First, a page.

Please answer #23 in test 2 section 4.
For this one, let’s plug in. Let’s say Observer A observes an intensity of 16, so I = 16. Observer B would then observe an intensity of 1, so his I = 1.
Both observers are observing the same ratio signal, so the value of P will be the same for both. Because it won’t change, we can plug in for that, too. Let’s say P = 100. (You can really pick anything for this, but 100 is a good choice because you’ll end up taking its square root.)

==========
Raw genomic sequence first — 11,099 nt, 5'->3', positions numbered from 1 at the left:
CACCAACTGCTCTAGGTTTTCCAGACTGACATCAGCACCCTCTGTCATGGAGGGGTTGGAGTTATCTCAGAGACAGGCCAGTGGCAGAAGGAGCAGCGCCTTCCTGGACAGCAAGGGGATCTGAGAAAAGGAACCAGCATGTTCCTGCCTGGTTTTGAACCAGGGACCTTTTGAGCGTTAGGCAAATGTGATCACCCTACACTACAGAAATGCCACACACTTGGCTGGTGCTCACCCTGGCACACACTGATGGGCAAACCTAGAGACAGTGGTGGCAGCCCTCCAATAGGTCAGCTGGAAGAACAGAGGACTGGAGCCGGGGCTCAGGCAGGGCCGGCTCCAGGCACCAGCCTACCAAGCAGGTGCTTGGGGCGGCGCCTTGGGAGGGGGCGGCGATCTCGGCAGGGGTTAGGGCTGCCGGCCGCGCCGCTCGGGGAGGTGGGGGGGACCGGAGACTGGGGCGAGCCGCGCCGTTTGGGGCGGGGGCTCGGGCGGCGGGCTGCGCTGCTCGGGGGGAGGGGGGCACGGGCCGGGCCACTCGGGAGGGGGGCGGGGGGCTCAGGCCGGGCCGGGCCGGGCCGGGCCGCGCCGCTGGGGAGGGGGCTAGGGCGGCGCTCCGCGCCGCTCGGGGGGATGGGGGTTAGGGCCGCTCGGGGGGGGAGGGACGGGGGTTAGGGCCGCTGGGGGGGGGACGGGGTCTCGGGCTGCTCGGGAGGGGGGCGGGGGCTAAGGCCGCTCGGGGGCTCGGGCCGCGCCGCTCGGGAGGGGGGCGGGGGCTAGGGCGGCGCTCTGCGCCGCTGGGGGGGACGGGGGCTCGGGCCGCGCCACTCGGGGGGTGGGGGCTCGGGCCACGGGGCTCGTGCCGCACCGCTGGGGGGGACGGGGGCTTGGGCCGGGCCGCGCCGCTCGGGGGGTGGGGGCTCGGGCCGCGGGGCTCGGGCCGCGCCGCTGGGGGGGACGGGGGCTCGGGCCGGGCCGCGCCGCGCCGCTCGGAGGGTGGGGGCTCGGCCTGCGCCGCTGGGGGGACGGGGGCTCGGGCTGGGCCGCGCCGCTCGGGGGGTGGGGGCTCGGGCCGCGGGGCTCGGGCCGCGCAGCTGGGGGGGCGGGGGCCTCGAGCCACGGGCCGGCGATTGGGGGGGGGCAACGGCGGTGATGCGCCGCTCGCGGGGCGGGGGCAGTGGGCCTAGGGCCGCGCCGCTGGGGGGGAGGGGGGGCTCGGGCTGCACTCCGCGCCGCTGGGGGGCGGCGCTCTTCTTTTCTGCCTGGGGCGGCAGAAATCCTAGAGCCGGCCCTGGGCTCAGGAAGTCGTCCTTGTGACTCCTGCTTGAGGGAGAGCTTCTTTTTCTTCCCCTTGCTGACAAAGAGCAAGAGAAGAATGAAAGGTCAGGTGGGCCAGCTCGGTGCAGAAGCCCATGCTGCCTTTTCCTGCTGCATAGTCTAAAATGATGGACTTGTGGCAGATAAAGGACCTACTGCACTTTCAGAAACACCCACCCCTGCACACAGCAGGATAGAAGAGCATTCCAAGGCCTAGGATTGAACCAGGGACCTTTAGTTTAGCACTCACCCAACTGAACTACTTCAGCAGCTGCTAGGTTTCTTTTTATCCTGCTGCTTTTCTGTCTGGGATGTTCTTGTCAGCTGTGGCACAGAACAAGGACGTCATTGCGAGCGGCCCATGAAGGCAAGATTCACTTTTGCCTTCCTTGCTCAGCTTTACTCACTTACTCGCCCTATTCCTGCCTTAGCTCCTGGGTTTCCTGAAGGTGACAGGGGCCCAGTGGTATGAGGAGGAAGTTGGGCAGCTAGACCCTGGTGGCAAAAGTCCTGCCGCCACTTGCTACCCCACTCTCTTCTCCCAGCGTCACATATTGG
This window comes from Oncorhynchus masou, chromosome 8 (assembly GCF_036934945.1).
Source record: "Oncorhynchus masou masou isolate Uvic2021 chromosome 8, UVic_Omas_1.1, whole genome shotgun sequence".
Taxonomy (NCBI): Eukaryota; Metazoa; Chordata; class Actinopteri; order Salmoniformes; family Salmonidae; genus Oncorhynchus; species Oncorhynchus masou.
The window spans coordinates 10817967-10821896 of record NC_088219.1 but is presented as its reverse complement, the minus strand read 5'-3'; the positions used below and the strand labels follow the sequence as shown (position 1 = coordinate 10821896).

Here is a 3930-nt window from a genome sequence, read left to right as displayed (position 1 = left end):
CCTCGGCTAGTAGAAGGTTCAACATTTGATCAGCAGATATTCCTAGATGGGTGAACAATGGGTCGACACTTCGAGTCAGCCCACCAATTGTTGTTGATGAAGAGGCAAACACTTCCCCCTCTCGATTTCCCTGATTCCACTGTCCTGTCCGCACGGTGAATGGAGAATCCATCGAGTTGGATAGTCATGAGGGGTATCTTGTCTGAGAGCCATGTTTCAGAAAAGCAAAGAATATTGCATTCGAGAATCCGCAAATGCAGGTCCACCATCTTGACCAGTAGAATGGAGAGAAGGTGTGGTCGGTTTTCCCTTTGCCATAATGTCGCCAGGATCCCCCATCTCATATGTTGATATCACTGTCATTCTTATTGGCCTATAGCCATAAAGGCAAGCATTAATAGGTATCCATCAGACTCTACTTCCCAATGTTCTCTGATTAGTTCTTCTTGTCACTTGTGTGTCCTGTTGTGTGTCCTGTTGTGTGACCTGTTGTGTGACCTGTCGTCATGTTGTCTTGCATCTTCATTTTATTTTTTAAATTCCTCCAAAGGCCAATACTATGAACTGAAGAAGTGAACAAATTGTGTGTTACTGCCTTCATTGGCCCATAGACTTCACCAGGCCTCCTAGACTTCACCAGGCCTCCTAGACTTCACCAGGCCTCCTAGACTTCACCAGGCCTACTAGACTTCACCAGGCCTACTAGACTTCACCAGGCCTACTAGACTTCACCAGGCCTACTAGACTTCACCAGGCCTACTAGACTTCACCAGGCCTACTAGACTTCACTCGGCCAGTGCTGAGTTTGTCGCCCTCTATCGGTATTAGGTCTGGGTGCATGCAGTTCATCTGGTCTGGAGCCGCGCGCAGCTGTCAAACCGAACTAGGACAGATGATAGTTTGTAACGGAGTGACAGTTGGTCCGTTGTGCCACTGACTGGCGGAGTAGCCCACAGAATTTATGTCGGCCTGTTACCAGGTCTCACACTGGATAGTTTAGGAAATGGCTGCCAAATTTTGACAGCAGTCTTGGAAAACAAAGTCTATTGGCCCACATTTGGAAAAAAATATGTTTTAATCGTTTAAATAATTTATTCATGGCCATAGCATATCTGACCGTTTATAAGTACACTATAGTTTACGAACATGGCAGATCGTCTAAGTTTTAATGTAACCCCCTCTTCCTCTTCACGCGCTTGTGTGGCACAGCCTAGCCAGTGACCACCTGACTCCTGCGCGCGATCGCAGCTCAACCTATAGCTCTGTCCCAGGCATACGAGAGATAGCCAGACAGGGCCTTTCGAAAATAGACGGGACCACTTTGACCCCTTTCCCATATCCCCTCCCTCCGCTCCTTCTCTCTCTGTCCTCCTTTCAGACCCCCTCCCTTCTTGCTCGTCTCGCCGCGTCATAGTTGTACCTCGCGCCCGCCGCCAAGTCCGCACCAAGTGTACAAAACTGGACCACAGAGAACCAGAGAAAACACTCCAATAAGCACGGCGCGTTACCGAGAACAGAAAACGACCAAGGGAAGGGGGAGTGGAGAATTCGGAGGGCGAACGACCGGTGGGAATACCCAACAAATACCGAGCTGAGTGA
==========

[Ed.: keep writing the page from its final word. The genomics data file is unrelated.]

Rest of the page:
Now solve both equations for r. I’m going to use and to keep track of which distance is which.
The question asks for the ratio . We can calculate that!
That frankenfraction is not as gnarly as it looks. Just remember that dividing by a fraction is the same as multiplying by its reciprocal, and simplify: